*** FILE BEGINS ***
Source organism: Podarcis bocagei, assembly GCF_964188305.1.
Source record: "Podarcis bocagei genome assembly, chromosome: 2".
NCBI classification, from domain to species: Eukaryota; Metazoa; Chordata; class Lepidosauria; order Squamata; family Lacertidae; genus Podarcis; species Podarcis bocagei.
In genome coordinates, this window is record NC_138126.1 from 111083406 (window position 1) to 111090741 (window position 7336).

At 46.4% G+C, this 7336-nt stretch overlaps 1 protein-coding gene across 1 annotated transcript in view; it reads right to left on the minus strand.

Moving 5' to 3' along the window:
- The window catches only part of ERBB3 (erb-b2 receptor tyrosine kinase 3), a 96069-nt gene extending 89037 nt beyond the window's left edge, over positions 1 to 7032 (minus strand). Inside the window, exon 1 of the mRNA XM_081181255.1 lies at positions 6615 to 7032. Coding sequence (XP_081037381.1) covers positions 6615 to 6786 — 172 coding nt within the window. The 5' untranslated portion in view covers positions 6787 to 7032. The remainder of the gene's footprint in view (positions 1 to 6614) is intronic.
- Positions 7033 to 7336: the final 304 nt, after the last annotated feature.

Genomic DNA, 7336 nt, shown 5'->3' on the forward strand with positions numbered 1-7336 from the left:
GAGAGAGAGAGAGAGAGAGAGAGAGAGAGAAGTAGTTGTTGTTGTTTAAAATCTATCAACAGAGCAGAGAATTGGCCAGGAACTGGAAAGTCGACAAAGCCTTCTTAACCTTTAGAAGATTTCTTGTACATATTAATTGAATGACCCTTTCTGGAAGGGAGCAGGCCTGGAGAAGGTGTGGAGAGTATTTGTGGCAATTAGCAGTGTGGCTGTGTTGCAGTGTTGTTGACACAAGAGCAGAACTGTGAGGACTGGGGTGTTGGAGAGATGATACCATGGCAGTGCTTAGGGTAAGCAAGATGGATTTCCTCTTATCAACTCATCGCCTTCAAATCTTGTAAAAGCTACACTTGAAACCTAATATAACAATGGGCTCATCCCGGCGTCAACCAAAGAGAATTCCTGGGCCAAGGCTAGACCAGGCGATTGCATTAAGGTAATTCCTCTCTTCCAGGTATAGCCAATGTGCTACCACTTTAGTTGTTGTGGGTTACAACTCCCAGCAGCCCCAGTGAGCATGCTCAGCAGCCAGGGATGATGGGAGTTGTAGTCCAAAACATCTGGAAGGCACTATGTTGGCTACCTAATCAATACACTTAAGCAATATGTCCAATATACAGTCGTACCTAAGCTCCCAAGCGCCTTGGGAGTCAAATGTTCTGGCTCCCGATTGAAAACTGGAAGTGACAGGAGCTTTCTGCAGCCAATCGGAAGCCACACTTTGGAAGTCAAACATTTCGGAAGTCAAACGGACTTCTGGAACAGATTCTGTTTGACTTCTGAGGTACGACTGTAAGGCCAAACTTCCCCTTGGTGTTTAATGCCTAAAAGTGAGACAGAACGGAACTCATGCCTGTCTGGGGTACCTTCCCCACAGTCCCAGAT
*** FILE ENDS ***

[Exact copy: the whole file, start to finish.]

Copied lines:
Source organism: Podarcis bocagei, assembly GCF_964188305.1.
Source record: "Podarcis bocagei genome assembly, chromosome: 2".
NCBI classification, from domain to species: Eukaryota; Metazoa; Chordata; class Lepidosauria; order Squamata; family Lacertidae; genus Podarcis; species Podarcis bocagei.
In genome coordinates, this window is record NC_138126.1 from 111083406 (window position 1) to 111090741 (window position 7336).

At 46.4% G+C, this 7336-nt stretch overlaps 1 protein-coding gene across 1 annotated transcript in view; it reads right to left on the minus strand.

Moving 5' to 3' along the window:
- The window catches only part of ERBB3 (erb-b2 receptor tyrosine kinase 3), a 96069-nt gene extending 89037 nt beyond the window's left edge, over positions 1 to 7032 (minus strand). Inside the window, exon 1 of the mRNA XM_081181255.1 lies at positions 6615 to 7032. Coding sequence (XP_081037381.1) covers positions 6615 to 6786 — 172 coding nt within the window. The 5' untranslated portion in view covers positions 6787 to 7032. The remainder of the gene's footprint in view (positions 1 to 6614) is intronic.
- Positions 7033 to 7336: the final 304 nt, after the last annotated feature.

Genomic DNA, 7336 nt, shown 5'->3' on the forward strand with positions numbered 1-7336 from the left:
GAGAGAGAGAGAGAGAGAGAGAGAGAGAGAAGTAGTTGTTGTTGTTTAAAATCTATCAACAGAGCAGAGAATTGGCCAGGAACTGGAAAGTCGACAAAGCCTTCTTAACCTTTAGAAGATTTCTTGTACATATTAATTGAATGACCCTTTCTGGAAGGGAGCAGGCCTGGAGAAGGTGTGGAGAGTATTTGTGGCAATTAGCAGTGTGGCTGTGTTGCAGTGTTGTTGACACAAGAGCAGAACTGTGAGGACTGGGGTGTTGGAGAGATGATACCATGGCAGTGCTTAGGGTAAGCAAGATGGATTTCCTCTTATCAACTCATCGCCTTCAAATCTTGTAAAAGCTACACTTGAAACCTAATATAACAATGGGCTCATCCCGGCGTCAACCAAAGAGAATTCCTGGGCCAAGGCTAGACCAGGCGATTGCATTAAGGTAATTCCTCTCTTCCAGGTATAGCCAATGTGCTACCACTTTAGTTGTTGTGGGTTACAACTCCCAGCAGCCCCAGTGAGCATGCTCAGCAGCCAGGGATGATGGGAGTTGTAGTCCAAAACATCTGGAAGGCACTATGTTGGCTACCTAATCAATACACTTAAGCAATATGTCCAATATACAGTCGTACCTAAGCTCCCAAGCGCCTTGGGAGTCAAATGTTCTGGCTCCCGATTGAAAACTGGAAGTGACAGGAGCTTTCTGCAGCCAATCGGAAGCCACACTTTGGAAGTCAAACATTTCGGAAGTCAAACGGACTTCTGGAACAGATTCTGTTTGACTTCTGAGGTACGACTGTAAGGCCAAACTTCCCCTTGGTGTTTAATGCCTAAAAGTGAGACAGAACGGAACTCATGCCTGTCTGGGGTACCTTCCCCACAGTCCCAGAT